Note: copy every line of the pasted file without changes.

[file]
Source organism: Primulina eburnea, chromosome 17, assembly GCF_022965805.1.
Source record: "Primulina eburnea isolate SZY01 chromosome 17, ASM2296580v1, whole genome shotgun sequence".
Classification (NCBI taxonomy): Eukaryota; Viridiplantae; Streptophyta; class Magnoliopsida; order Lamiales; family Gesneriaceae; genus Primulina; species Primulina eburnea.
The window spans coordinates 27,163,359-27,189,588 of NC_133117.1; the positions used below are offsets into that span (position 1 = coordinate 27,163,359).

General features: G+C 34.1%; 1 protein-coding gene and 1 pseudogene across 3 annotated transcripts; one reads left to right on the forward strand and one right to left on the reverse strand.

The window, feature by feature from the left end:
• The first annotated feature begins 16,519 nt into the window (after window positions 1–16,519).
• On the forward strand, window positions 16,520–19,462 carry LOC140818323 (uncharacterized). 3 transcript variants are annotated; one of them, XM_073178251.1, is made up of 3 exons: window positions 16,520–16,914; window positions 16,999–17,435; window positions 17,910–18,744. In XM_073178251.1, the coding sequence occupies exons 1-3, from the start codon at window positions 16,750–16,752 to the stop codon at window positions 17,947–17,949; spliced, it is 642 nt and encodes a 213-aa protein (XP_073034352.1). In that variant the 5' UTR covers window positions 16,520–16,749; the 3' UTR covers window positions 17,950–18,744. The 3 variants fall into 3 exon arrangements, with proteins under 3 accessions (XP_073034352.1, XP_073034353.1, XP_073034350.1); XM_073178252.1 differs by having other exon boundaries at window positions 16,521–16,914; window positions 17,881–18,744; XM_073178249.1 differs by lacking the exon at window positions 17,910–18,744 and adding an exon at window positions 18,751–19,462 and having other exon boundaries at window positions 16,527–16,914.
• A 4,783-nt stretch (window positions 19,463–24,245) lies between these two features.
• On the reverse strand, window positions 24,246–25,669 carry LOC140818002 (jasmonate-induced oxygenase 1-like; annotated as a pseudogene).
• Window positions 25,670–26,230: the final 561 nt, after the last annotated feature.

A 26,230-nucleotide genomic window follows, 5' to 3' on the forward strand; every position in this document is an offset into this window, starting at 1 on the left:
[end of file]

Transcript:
Source organism: Primulina eburnea, chromosome 17, assembly GCF_022965805.1.
Source record: "Primulina eburnea isolate SZY01 chromosome 17, ASM2296580v1, whole genome shotgun sequence".
Classification (NCBI taxonomy): Eukaryota; Viridiplantae; Streptophyta; class Magnoliopsida; order Lamiales; family Gesneriaceae; genus Primulina; species Primulina eburnea.
The window spans coordinates 27,163,359-27,189,588 of NC_133117.1; the positions used below are offsets into that span (position 1 = coordinate 27,163,359).

General features: G+C 34.1%; 1 protein-coding gene and 1 pseudogene across 3 annotated transcripts; one reads left to right on the forward strand and one right to left on the reverse strand.

The window, feature by feature from the left end:
• The first annotated feature begins 16,519 nt into the window (after window positions 1–16,519).
• On the forward strand, window positions 16,520–19,462 carry LOC140818323 (uncharacterized). 3 transcript variants are annotated; one of them, XM_073178251.1, is made up of 3 exons: window positions 16,520–16,914; window positions 16,999–17,435; window positions 17,910–18,744. In XM_073178251.1, the coding sequence occupies exons 1-3, from the start codon at window positions 16,750–16,752 to the stop codon at window positions 17,947–17,949; spliced, it is 642 nt and encodes a 213-aa protein (XP_073034352.1). In that variant the 5' UTR covers window positions 16,520–16,749; the 3' UTR covers window positions 17,950–18,744. The 3 variants fall into 3 exon arrangements, with proteins under 3 accessions (XP_073034352.1, XP_073034353.1, XP_073034350.1); XM_073178252.1 differs by having other exon boundaries at window positions 16,521–16,914; window positions 17,881–18,744; XM_073178249.1 differs by lacking the exon at window positions 17,910–18,744 and adding an exon at window positions 18,751–19,462 and having other exon boundaries at window positions 16,527–16,914.
• A 4,783-nt stretch (window positions 19,463–24,245) lies between these two features.
• On the reverse strand, window positions 24,246–25,669 carry LOC140818002 (jasmonate-induced oxygenase 1-like; annotated as a pseudogene).
• Window positions 25,670–26,230: the final 561 nt, after the last annotated feature.

A 26,230-nucleotide genomic window follows, 5' to 3' on the forward strand; every position in this document is an offset into this window, starting at 1 on the left: